There are many other obvious reasons for plurality of leadership. It provides for a multitude of counsellors (Prov 11:14) which will help protect against isolated, unilateral thinking and to help provide greater wisdom in decision-making as well as in seeking the will of God (Act 13:1-3) with greater clarity. It is also obvious in the New Testament that consensus is sought within this plurality of leadership. And not only within a given level of leadership, but also with other wider circles of leadership or membership in the local church. This way, autocratic and coercive rule is avoided.

Dr Wilson Lim thanks Dr. Ian Foley for his contributions and James Loke for his comments.

Look out for next week’s post when we’ll conclude with the Nature of Plurality in Biblical Leadership.


Posted by: HIM | 8 April 2009

President’s Post

Pastor Simon Eng

Pastor Simon Eng

Dear Members of Hope,

Usually after serious setbacks, we need to pick ourselves up again, re-start our “engines” and get on with the task. For some of us, the re-firing comes slowly, whilst others are all ready to move.

I am reminded of Moses, who saw God again in the experience of the burning bush (Exodus 3). Let me encourage you with this passage:

Have A Fresh Encounter With God

Moses met God anew in this encounter. He saw the miraculous sight where the bush was on fire, but not burnt. He heard God calling him afresh.

Meet God personally and have a fresh experience with Him. See His Glory again and hear Him afresh. You will experience an up-lifting time in your faith and in your spirit. Let God speak to your heart and assure you that He is still with us; in fulfilling His plans with us.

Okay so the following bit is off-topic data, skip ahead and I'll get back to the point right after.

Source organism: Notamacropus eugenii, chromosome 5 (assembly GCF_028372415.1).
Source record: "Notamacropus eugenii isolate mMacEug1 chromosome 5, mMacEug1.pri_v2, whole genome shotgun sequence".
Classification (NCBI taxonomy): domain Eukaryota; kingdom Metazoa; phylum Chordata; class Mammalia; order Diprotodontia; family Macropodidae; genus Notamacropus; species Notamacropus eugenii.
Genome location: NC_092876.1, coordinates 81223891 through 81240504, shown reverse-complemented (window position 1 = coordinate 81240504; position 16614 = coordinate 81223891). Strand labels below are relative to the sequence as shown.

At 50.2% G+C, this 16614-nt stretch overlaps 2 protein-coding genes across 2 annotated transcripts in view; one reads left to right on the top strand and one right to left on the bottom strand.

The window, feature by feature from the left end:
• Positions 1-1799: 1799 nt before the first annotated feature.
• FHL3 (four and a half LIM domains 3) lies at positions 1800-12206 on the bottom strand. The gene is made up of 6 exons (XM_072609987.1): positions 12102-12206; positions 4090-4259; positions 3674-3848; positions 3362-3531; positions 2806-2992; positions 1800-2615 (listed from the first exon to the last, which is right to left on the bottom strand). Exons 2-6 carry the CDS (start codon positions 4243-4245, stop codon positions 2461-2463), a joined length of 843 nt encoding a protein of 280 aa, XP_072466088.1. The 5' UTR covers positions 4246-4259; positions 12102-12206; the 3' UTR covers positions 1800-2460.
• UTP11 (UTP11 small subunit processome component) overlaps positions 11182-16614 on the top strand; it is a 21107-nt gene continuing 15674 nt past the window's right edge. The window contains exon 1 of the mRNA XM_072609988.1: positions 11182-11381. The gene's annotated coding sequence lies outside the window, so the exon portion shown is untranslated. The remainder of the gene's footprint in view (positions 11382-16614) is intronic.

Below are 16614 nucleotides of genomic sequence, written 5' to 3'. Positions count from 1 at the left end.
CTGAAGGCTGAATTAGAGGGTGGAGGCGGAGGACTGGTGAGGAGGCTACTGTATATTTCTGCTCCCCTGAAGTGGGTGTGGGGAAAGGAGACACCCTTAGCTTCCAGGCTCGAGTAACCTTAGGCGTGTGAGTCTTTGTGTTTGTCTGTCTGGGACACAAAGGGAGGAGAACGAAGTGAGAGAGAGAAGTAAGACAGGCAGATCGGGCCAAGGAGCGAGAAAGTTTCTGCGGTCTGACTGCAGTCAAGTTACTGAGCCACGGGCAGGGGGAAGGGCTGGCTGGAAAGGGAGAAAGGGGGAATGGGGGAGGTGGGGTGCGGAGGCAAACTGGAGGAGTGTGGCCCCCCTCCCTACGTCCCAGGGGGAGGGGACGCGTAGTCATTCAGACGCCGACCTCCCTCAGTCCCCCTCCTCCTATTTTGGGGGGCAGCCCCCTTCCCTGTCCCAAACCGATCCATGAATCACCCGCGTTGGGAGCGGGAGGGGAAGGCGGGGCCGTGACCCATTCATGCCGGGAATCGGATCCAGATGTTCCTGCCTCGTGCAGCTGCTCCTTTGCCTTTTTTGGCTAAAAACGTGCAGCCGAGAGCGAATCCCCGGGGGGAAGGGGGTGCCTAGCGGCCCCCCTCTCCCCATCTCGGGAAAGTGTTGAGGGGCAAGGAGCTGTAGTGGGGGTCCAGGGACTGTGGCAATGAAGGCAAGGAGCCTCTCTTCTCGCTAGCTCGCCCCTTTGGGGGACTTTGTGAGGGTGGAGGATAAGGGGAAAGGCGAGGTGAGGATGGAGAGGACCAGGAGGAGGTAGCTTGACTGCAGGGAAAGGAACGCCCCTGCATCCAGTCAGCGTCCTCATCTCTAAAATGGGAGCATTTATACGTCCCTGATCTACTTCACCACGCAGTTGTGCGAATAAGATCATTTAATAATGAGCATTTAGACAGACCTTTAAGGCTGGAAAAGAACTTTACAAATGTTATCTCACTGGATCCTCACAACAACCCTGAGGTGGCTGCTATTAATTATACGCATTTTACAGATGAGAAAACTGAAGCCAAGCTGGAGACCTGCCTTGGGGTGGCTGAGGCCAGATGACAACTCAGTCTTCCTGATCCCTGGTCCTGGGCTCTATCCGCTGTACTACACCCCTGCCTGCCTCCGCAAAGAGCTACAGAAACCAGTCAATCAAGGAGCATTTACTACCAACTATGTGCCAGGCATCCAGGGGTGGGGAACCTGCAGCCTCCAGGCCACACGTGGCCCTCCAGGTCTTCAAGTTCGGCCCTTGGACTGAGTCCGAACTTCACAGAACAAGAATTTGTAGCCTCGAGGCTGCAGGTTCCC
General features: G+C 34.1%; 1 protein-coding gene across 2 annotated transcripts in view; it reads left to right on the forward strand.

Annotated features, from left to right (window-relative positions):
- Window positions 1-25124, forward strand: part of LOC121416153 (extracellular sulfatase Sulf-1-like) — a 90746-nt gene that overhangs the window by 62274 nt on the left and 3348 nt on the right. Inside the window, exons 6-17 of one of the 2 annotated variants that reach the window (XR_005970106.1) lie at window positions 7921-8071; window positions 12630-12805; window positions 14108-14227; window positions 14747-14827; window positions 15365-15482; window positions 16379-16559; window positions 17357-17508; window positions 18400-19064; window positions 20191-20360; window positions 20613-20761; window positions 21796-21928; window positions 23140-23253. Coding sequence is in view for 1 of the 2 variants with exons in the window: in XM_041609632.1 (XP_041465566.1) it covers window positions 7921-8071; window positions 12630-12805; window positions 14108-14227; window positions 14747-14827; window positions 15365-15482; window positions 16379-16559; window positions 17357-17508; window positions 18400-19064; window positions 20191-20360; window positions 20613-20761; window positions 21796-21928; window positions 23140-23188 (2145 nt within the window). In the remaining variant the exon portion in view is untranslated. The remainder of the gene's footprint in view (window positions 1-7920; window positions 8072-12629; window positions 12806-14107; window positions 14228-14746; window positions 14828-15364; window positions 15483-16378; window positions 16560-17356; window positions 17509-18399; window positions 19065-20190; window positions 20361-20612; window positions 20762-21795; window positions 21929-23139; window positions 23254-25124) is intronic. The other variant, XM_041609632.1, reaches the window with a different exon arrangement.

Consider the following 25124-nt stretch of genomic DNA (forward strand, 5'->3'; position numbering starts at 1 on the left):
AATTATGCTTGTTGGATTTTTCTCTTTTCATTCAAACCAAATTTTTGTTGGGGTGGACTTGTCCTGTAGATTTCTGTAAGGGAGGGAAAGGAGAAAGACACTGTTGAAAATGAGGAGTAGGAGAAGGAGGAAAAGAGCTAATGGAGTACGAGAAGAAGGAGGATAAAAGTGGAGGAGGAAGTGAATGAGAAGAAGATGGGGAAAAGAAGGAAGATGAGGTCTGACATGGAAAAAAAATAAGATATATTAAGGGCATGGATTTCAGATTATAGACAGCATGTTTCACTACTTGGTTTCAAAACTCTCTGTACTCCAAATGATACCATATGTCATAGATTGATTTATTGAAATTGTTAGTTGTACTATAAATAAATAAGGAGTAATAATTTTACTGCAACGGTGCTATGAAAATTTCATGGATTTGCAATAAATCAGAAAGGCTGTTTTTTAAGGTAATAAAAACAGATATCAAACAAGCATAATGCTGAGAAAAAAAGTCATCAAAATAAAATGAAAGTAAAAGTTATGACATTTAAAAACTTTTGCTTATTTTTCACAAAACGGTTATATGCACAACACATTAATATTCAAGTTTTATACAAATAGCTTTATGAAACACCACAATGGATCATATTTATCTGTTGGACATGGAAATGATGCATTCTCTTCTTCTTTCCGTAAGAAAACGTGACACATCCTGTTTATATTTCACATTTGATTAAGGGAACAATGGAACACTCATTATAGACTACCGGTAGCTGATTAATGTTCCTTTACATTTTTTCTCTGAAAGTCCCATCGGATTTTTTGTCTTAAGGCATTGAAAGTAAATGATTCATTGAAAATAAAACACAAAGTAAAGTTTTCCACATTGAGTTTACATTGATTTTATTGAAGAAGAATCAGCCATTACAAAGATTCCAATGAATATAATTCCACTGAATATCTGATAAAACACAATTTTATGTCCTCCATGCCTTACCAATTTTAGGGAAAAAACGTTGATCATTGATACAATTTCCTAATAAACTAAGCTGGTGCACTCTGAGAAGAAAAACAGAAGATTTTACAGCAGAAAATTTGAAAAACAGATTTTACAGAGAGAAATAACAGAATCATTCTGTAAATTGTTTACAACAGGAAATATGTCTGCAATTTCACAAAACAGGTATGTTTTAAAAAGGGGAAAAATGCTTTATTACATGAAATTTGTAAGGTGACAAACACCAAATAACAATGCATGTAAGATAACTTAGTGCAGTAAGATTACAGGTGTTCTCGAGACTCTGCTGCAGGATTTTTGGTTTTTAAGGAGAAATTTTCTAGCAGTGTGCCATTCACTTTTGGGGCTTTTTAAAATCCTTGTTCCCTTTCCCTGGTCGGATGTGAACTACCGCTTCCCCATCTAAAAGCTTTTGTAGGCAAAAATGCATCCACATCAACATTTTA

You can even tell Him all your disappointments and what your concerns are. He will be there for you. Pour out your heart to Him. Let Him strengthen you.

See Fresh Miracles

After this encounter, Moses decided to go see Pharaoh and we can read of the many miracles that God demonstrated to assure Moses and to support his mission.

Likewise, let our churches and our people begin to ask God for fresh miracles to happen – in our lives, in our churches and in our missions. Be encouraged again to see His power at work – touching lives, changing situations and bringing forth miracles.

Let us go forward as He has promised to be there with us. Let fresh miracles be seen and be experienced so that new doors and new possibilities will open up for us.

Have A Fresh Start

As reluctant as Moses was, he picked himself up and decided to go do what God told him to do. His heart told him that this was what he had been waiting for. This sounded right!

Pick yourself up. Leave the past behind and move on ahead! If we never start, we will be the loser. We know God’s heart and we have committed ourselves to the plough. We should never turn back nor give up. We have been commissioned in the Great Commission of God. We move on!

Re-start again – start out strongly and lift up the hearts of our people; get our teams going enthusiastically again to plant new churches.

This is our call and our vision!

Finally, let me share that God desires for us to finish the work that He called us to. Though some of us have been together the last twenty years, let us be motivated afresh to reach for the finishing line. It’s not the time to slow down, but the time to rise up. It’s the time to look up to Him, hear Him and move to fulfill His vision in our lives.

May God bless you all abundantly!

Pastor Simon Eng
HGI President

Posted by: HIM | 1 April 2009

Biblical Leadership Functions in Plurality